BY MICHAEL GERSON
The Trump administration is not known for its consistency, but some contradictions are too revealing to ignore.
In nominating Brett Kavanaugh to the Supreme Court, President Trump has chosen a jurist who is deeply committed to the Bill of Rights and the rule of law.
Kavanaugh — with whom I worked at the White House — is brilliant, meticulous, fair-minded and unfailingly decent. In a saner political climate, a nominee of this temperament, intellect and experience would be confirmed in the Senate with 70 or 80 votes.
Yet: In pardoning Dwight and Steven Hammond, the Oregon ranchers convicted of arson on federal lands, Trump gave his blessing to lawlessness. According to the Justice Department, “Witnesses at [the] trial, including a relative of the Hammonds, testified the arson occurred shortly after Steven Hammond and his hunting party illegally slaughtered several deer on [Bureau of Land Management] property. Jurors were told that Steven Hammond handed out ‘Strike Anywhere’ matches with instructions that they be lit and dropped on the ground because they were going to ‘light up the whole country on fire.’ … The fire consumed 139 acres of public land and destroyed all evidence of the game violations.” The Hammonds’ cause had been taken up by right-wing militias. Trump’s pardon effectively sided with the militias in their dispute with the federal government.
This is not an isolated incident. By pardoning former Arizona Sheriff Joseph Arpaio, Trump excused disobedience to a federal court order and embraced a figure with a long history of profiling and abusing Hispanic migrants. Speaking to representatives of law enforcement last year, Trump urged the physical abuse of suspects. “Like when you guys put somebody in the car,” he said, “and you’re protecting their head, you know, the way you put your hand over … I said, ‘You can take the hand away, OK?’” During the 2016 presidential campaign, Trump repeatedly egged on the physical abuse of protesters at his rallies. “If you see somebody getting ready to throw a tomato,” he once said, “knock the crap out of them, would you? Seriously, OK.
Just knock the hell — I promise you I will pay for the legal fees, I promise.”
This is not to mention Trump’s initial neutrality between white supremacists and protesters in Charlottesville, Virginia, which was taken by hate groups and militias as a presidential endorsement.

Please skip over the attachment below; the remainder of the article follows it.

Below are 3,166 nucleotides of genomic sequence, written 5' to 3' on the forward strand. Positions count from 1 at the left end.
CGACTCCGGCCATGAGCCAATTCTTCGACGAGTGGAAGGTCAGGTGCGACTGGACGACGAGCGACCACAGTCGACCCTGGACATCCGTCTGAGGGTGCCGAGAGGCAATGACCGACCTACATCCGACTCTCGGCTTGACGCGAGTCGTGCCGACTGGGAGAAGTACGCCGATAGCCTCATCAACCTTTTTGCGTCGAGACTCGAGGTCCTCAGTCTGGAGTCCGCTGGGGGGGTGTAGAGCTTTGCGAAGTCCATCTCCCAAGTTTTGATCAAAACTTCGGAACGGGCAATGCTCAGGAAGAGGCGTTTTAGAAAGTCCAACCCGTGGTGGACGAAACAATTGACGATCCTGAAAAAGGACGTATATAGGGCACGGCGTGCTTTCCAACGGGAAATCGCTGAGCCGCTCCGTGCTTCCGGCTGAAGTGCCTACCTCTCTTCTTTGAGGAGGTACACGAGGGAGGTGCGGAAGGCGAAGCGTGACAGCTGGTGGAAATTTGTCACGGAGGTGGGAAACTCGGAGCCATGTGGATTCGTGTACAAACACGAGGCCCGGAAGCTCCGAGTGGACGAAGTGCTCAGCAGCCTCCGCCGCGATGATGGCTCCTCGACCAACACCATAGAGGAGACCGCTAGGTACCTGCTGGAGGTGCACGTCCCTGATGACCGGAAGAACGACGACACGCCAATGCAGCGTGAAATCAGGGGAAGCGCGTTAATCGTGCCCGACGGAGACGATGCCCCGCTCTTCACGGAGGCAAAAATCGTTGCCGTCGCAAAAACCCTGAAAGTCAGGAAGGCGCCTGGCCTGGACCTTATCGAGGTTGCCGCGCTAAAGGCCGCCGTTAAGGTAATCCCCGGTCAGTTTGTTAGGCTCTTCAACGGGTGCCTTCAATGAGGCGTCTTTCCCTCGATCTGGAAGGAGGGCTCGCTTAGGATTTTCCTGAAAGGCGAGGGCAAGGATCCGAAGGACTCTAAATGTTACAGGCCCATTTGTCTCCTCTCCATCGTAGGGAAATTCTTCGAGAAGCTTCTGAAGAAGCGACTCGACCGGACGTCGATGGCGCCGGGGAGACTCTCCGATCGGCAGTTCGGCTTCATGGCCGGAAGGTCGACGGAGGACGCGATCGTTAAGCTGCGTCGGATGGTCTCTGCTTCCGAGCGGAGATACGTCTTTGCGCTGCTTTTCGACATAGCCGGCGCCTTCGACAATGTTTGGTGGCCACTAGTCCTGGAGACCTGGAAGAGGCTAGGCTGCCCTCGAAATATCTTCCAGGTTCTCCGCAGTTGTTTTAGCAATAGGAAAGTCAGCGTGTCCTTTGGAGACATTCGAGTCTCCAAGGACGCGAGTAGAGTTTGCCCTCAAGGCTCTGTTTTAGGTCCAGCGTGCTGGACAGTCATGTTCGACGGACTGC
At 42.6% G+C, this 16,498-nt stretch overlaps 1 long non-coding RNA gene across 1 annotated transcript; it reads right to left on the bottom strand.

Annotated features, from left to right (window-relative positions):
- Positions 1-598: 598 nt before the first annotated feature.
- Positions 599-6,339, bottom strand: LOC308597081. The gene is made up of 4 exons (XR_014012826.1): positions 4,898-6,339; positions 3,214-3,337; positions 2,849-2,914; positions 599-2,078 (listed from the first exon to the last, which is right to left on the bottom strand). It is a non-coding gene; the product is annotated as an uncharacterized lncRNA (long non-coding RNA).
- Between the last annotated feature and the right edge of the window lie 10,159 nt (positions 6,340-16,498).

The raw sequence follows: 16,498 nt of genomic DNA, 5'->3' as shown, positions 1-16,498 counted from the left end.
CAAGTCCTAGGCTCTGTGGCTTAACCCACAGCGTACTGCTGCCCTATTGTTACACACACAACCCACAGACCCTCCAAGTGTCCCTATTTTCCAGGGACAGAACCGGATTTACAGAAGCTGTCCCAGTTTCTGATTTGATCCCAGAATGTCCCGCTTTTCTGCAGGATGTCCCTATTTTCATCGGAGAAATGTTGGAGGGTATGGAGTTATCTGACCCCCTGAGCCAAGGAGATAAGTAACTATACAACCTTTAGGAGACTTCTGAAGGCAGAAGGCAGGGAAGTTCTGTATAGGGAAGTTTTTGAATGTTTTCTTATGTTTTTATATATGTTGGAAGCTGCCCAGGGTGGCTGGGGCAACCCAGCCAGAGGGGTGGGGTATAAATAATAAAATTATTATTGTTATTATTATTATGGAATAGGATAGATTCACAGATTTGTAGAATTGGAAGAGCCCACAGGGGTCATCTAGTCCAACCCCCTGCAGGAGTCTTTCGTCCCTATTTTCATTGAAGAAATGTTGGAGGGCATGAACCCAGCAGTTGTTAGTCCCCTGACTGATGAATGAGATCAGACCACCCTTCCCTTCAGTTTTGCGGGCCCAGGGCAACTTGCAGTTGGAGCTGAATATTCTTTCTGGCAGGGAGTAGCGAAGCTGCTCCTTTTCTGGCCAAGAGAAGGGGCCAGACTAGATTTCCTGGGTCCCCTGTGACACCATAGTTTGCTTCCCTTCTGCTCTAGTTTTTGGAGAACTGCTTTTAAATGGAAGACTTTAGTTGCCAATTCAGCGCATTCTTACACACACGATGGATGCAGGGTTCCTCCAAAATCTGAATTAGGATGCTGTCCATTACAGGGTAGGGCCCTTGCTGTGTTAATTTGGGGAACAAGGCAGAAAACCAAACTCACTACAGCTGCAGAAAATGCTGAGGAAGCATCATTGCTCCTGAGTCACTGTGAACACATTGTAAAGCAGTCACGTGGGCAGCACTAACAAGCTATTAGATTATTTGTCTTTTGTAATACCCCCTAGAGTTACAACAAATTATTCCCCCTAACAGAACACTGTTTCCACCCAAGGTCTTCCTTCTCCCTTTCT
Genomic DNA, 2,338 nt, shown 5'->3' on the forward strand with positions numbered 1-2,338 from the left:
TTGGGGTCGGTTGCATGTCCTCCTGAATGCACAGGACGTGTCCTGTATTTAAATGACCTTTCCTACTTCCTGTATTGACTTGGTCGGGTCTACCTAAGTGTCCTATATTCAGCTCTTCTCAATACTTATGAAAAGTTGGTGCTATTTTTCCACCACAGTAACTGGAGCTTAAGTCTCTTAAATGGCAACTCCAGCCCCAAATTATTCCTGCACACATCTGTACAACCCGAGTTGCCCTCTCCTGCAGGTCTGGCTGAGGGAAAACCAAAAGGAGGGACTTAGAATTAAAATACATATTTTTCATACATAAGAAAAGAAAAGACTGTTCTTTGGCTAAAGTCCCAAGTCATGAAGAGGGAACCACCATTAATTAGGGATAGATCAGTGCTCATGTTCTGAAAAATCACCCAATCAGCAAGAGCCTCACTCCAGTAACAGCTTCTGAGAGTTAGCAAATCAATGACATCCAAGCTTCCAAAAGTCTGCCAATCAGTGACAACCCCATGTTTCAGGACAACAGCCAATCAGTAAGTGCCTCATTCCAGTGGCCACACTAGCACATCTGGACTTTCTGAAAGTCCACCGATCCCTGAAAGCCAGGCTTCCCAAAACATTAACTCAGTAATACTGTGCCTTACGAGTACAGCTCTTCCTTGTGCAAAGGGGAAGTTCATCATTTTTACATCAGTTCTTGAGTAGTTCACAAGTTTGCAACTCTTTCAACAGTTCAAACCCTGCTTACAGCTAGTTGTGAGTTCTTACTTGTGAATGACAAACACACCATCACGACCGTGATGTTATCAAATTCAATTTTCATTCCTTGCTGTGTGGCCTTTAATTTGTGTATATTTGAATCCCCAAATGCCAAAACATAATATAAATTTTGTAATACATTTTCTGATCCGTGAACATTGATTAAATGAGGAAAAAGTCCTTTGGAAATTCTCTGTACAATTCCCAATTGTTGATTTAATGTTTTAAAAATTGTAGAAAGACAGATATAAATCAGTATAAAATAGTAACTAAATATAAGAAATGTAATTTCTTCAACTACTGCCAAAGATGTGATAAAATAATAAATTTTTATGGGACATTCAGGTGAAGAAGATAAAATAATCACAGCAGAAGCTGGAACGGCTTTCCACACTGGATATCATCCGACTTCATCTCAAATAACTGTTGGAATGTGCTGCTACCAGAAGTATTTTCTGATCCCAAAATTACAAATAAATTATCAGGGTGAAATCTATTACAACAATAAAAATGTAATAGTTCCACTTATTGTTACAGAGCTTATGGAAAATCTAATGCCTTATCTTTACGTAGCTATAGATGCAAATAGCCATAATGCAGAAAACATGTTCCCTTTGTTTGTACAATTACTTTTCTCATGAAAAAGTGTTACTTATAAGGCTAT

Or coming to the defense of Republican Senate candidate Roy Moore, who was repeatedly accused of predatory behavior against young women. Or Trump’s systematic attempts to undermine the authority of federal law enforcement.
Or his barely disguised admiration for the intimidation tactics of Philippine President Rodrigo Duterte, Turkish President Recep Tayyip Erdogan, Russian President Vladimir Putin and Chinese President Xi Jinping.
How to describe this strange mix of tough-guy posturing, conspiracy thinking, authoritarian envy, recreational cruelty and admiration for norm breakers? At some point, the dots connect and reveal deep attitudes. Trump has a bully’s view of strength and weakness, and he seems to instinctively identify with bullies.
This is not consistent with the most admirable forms of populism. Some conservative thinkers have excused their conversion to Trumpism on the theory that he is elevating the little guy and speaking for the “forgotten man.” This is accurate — unless you are a minority facing a resurgence of state-blessed prejudice, or the victim of police brutality, or a migrant child torn from your family, or a journalist rotting in a Turkish jail, or a house church leader imprisoned in China. Apparently, these little guys don’t count. In fact, only a relatively comfortable white conservative thinker could find Trump’s record consistent with a passion for the forgotten.
In reality, many conservatives don’t like Trump in spite of his bullying but because of it. They have grown tired of decency and tolerance, which they dismiss as effete.
That is sad in any country, but particularly discrediting in America, where a commitment to universal human rights and dignity is essential to our national creed. A leader with contempt for justice and the weak is not a distinctly American leader.
All this points to the importance of institutional vigilance in the Trump era.
Resisting the abuse of power is hard enough for good people. In Trump, the internal moral checks are absent. In a time of national stress and crisis — when executive authority naturally expands — the restraints on lawlessness and bullying would need to be external. And they may even need to be imposed by the Supreme Court.
Kavanaugh is smart enough to know this.
And I believe he has the patriotism and character to act upon it.
Michael Gerson is a columnist for the Washington Post Writers Group. He is cohosting a new, limited-run PBS interview program “In Principle” that runs Fridays at 7:30 p.m. CST. His email address is [email protected] washpost.com.